USB (universal serial bus) is a widely used standard for high speed plug-and-play serial connections between computers and external peripheral devices (such as disk drives, memory sticks, keyboards, mice, digital cameras, scanners, network devices and printers) as well as among an increasingly great variety of other electronic products as well.
USB is universal in the sense that connectors conforming to the standard can be used on a wide range of products and peripherals and have been built into almost all new computers produced in the past several years.
Serial operation means that data is transferred in and out one bit (the basic unit of information in computing and digital communications) at a time, in contrast with parallel operation, which uses multiple wires (usually 16 or more) to transfer multiple bits simultaneously. A bus is a set of wires that provides electrical connections.
The trend for external busses is to employ a serial architecture. Parallel busses are much faster than serial busses for an identical clock speed (i.e., a rate in cycles per second at which a computer performs its most basic operations) because more bits are being transmitted simultaneously. However, it is considerably easier to increase the clock speed for a serial connection than for a parallel connection. This is in part because at high clock speeds parallel signals tend to interfere with each other.
Another disadvantage of parallel cables is that they cost more than serial cables due to the greater number of wires and the extra electromagnetic shielding that they require. Moreover, serial cables can be used for longer distances.
Plug-and-play, also called PnP and hot swapping, refers to the ability to connect new peripherals to a computer without having to restart it. Introduced on some operating systems from the early 1990s, it represented a major convenience for users.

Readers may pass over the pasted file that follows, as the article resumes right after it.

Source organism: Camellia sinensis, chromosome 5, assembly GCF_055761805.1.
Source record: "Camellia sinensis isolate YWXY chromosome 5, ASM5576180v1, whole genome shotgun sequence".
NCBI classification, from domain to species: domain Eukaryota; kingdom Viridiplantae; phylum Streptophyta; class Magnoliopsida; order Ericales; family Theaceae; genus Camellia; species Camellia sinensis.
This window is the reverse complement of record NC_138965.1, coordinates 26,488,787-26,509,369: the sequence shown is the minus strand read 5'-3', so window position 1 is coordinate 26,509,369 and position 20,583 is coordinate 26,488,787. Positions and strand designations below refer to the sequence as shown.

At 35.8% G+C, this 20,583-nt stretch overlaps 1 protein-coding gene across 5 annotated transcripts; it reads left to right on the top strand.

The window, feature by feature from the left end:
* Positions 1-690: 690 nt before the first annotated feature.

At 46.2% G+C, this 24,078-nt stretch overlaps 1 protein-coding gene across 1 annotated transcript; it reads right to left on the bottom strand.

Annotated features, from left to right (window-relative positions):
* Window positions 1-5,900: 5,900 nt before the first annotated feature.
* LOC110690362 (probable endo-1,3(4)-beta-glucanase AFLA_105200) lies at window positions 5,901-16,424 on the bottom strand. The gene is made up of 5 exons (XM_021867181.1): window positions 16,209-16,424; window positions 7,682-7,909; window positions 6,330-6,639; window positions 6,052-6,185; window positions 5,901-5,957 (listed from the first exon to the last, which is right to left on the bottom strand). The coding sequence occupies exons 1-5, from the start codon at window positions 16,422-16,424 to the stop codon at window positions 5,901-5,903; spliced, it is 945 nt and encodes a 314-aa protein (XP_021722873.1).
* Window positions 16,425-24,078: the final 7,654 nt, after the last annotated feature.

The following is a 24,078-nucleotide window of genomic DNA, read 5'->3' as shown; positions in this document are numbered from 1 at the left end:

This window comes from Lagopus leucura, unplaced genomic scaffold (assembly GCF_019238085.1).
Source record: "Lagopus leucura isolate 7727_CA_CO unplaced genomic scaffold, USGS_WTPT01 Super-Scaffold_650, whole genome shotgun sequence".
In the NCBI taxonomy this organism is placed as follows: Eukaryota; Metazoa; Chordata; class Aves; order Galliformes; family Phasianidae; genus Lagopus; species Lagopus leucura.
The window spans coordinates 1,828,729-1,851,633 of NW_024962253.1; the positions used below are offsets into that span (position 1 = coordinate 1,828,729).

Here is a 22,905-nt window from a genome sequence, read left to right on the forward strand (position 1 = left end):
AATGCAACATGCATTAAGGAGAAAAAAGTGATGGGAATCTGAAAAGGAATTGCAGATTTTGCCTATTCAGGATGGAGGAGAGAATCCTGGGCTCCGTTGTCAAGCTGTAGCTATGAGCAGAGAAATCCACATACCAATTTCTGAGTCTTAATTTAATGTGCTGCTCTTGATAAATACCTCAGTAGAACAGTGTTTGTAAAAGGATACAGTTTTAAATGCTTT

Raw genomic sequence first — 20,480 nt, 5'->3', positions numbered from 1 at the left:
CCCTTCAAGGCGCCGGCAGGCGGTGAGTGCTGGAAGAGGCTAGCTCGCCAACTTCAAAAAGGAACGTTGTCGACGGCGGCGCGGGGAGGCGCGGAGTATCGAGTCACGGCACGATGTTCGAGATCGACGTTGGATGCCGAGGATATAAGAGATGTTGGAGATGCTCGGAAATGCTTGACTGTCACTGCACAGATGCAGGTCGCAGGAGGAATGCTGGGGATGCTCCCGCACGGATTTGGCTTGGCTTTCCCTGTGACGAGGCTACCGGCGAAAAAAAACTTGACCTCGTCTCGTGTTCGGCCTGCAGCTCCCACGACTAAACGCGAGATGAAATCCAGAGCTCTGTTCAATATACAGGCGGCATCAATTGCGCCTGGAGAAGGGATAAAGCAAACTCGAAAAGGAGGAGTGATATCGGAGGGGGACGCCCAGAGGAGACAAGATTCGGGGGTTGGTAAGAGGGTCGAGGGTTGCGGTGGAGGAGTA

Another advantage of USB is that it allows a single type of connector to replace a variety of types that were used for individual devices, thereby lowering costs for both product makers and users and eliminating the difficulty for unskilled computer users to find the correct socket for a certain type of connector. USB connectors can also be physically easier to insert and remove than some other types and are less vulnerable to damage (especially the accidental bending of individual pins).
In addition, individual devices can be daisy chained together (up to 127 devices) for added convenience. For example, the connector on a USB mouse or camera can be plugged directly into a socket on a USB keyboard (which is plugged into the computer or other USB device) instead of having to be plugged directly into the computer. Moreover, USB cables can accommodate sufficient power (5V) for several connected devices, thereby reducing or eliminating the need for separate power supply cables.
The first version of USB, USB 1.0, was introduced in 1995. It supports two data rates: 1.5 Mbps (megabits per second) for keyboards, mice, joysticks, etc. and a full speed mode at 12 Mbps. USB 2.0, introduced in 2002, features a speed of 40 times that of USB 1.0 at 480 Mbps while maintaining full backward compatibility with it. This allows USB 2.0 to compete directly with FireWire, except in the area of digital camcorders, where it is restrained by technical limitations. Developed in 1995 by Apple Computer, the newest version (Firewire 800) allows a maximum speed of 786.432Mbps.
Wireless USB is a new standard that uses the ultra-wide band (3.1 GHz to 10.6 GHz) to provide the same 480 Mbps data rate as USB 2.0 within two meters and 110 Mbps within ten meters while maintaining backward compatibility with both USB 1.1 and USB 2.0.
Created December 26, 2006.